As world leaders pledge to reduce carbon emissions and the importance of protecting the environment continues to grow globally, individuals and businesses are searching for ways to decrease their impact on the environment. It’s no surprise then that professional sports leagues are beginning to develop and encourage ways in which they can become more environmentally friendly, too.
This comes as a great relief to environmental critics, especially considering one baseball game can produce 760,000 bottles and cans that are discarded in the trash rather than recycled, one football stadium can produce about 100,750 tons of carbon dioxide per game, or that NASCAR’s total fuel consumption for an entire season has been estimated at 2 million U.S. gallons.
The decision for national sports teams to promote green initiatives is an important step. Not only will it positively effect the environment while the teams are on the field, but it also has the potential to influence their millions of fans to be green off the field.
1. Major League Baseball
With 30 teams, 162 games per season, and on average, 80 million spectators, Major League Baseball (MLB) certainly provides its fair share of the negative environmental impact caused by professional sports.
However, due to initiatives over the past few years, the MLB is quickly becoming one of the greenest professional sports leagues. Last year, the MLB partnered with the National Resource Defense Council (NRDC) to create a Team Greening Program.
This was the first league-wide environmental protection program and aims to organize and support environmentally sensitive practices. The Team Greening Program plans to:
- Create club eco-committees.
- Provide information on how to offset carbon emissions from the team and fan transportation, as well as, facts and resources to assist each team in assessing their environmental impact and how to reduce it.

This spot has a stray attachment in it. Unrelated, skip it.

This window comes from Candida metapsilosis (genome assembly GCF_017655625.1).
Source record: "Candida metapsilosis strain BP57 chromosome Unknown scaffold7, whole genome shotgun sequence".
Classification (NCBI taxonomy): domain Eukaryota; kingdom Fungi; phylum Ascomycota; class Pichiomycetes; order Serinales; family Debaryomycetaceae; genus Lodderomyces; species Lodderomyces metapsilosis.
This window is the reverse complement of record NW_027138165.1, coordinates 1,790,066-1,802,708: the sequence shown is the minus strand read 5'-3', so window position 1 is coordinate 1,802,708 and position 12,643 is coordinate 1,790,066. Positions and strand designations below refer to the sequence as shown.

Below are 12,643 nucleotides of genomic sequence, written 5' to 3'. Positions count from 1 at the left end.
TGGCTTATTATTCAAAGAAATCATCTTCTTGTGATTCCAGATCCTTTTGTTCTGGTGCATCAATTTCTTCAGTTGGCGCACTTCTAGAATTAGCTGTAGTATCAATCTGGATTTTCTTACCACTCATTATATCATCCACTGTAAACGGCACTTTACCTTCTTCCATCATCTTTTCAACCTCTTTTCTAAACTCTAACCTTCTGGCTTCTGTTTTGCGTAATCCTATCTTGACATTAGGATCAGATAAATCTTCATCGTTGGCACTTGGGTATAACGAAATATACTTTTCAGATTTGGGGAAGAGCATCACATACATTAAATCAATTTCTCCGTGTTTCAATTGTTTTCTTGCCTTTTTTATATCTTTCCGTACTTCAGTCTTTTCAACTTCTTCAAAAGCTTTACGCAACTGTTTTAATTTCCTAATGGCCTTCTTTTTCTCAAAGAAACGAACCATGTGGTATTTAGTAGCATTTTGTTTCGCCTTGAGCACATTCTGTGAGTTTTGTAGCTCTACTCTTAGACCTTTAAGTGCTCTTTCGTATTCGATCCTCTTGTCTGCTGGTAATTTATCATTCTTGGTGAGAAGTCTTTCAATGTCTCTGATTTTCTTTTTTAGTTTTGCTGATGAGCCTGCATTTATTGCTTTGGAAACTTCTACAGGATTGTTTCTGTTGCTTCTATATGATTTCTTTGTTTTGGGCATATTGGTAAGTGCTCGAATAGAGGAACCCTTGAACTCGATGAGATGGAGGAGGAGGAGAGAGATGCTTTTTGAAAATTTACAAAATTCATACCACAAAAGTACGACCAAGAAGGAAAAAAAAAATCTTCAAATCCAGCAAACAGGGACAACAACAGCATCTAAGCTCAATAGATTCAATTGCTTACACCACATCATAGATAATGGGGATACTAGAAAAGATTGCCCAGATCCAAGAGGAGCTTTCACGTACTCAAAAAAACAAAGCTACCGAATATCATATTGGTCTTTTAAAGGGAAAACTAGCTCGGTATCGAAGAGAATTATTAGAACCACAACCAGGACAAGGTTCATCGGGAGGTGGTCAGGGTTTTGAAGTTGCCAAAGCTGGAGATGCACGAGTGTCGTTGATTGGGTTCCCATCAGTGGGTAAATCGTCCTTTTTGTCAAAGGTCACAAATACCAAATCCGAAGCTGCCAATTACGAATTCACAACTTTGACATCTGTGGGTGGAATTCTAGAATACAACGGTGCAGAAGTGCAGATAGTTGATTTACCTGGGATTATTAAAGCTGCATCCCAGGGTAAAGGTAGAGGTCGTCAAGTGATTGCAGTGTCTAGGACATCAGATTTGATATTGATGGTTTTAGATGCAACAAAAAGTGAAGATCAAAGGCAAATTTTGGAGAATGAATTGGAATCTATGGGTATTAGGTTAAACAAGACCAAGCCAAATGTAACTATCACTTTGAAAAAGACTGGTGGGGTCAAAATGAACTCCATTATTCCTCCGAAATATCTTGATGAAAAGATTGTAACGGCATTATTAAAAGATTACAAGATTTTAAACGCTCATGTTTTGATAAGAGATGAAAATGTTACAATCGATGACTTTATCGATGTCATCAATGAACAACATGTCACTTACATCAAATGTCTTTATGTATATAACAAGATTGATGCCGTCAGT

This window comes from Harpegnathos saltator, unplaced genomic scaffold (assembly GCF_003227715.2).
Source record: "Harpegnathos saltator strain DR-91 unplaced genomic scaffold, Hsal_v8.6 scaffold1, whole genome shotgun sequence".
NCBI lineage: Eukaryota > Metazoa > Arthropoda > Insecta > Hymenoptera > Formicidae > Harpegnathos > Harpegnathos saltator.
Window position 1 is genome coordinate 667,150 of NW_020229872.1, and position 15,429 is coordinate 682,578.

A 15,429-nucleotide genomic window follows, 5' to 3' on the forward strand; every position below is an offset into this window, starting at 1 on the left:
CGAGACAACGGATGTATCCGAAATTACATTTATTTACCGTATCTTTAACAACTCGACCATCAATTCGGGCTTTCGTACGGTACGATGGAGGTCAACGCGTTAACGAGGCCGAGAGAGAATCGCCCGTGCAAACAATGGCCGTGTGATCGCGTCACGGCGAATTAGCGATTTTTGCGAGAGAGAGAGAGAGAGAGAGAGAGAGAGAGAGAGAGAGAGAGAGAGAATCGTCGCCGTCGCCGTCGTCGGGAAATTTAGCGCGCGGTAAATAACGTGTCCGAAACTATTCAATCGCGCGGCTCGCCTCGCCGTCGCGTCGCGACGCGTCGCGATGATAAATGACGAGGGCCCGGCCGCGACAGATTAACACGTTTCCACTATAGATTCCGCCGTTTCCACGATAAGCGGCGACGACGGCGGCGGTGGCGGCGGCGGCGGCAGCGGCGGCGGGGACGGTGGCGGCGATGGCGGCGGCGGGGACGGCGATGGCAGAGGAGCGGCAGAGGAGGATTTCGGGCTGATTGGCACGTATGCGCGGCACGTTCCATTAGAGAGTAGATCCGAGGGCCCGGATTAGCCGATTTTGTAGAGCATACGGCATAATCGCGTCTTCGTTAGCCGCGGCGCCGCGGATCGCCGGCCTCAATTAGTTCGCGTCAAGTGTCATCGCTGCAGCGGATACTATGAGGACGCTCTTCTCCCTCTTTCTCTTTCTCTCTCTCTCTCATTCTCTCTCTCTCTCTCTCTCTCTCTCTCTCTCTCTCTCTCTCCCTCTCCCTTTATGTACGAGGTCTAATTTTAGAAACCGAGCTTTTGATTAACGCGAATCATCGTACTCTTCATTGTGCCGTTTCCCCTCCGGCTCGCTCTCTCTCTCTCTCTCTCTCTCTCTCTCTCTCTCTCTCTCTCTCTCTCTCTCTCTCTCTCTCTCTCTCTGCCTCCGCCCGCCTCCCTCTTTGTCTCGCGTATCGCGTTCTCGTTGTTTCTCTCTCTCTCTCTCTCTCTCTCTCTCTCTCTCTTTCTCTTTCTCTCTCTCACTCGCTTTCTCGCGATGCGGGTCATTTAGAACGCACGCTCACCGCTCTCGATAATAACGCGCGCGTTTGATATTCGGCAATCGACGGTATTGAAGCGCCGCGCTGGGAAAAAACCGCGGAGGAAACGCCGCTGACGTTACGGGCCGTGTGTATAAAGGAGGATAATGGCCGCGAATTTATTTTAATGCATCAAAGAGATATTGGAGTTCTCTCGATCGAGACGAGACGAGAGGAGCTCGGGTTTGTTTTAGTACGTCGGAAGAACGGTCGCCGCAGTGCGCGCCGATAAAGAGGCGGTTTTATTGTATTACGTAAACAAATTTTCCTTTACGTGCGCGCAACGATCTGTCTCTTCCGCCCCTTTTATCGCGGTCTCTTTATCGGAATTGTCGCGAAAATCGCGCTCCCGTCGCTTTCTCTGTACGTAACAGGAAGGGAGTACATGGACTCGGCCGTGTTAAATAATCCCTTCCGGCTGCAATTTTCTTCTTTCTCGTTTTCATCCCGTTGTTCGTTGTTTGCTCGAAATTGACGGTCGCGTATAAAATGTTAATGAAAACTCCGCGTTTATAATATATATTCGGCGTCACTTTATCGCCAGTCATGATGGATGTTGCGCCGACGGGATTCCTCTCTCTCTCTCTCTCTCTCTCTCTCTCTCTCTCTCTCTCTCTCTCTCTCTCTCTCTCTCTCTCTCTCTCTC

- Create an official environmental policy.
- Add environmental policies and language to contracts.
- Reduce the use of paper in offices and switch to recycled paper products.
- Work towards renewable energy use.
- Encourage fans to make environmental changes in their own homes.
The MLB has also made significant changes to their baseball parks across the country. They now have recycling bins for plastic cups and bottles and the vending machines are being made more energy-efficient. Solar panels have been installed to provide some of the energy used for games and even the grounds crew is switching to more environmentally friendly cleaners.
Not only are changes being made for the league as a whole, but individual teams are taking the green movement into their own hands. The Atlanta Braves have built the first ballpark stadium that meets standards created by the U.S. Green Building Council, the Pittsburgh Pirates are using corn-based cups, soy-based ink, and recycled toilet paper, the Boston Red Sox have installed solar panels and the Seattle Mariners recycle food waste, paper and plastic.
2. National Football League
The MLB is certainly tackling the environment dilemma from all angles, but the National Football League (NFL) is also doing their fair share to make football a green sport.
Although the NFL has had an environmental program since 1992, it wasn’t until recently the league has begun making key improvements, particularly when it comes to the Super Bowl. The program has been working to:
- Improve solid waste management at all NFL facilities.
- Develop environmental guidelines for all contractors and vendors.
- Donate food and leftover building material, office supplies, and sports equipment.
- Make any Super Bowl event carbon neutral.
For the 2008 Super Bowl, the NFL committed to planting 2,700 trees to help offset gas-emissions and the Tampa Electric Company provided renewable energy for 100% of the electricity needs for the game.
At the team level, the Philadelphia Eagles have taken the greatest responsibility for the environment and developed ways to decrease their environmental footprint.
In 2007, the Eagles developed an ambitious program that rewarded all Eagle employees who signed up for Wind Energy. The employees are then reimbursed by the team so there is no out of pocket cost. In 2008, the Eagles purchased 14 million kilowatts of wind power to help the team run on 100% renewable energy at both their Lincoln Financial Field and their training facilities.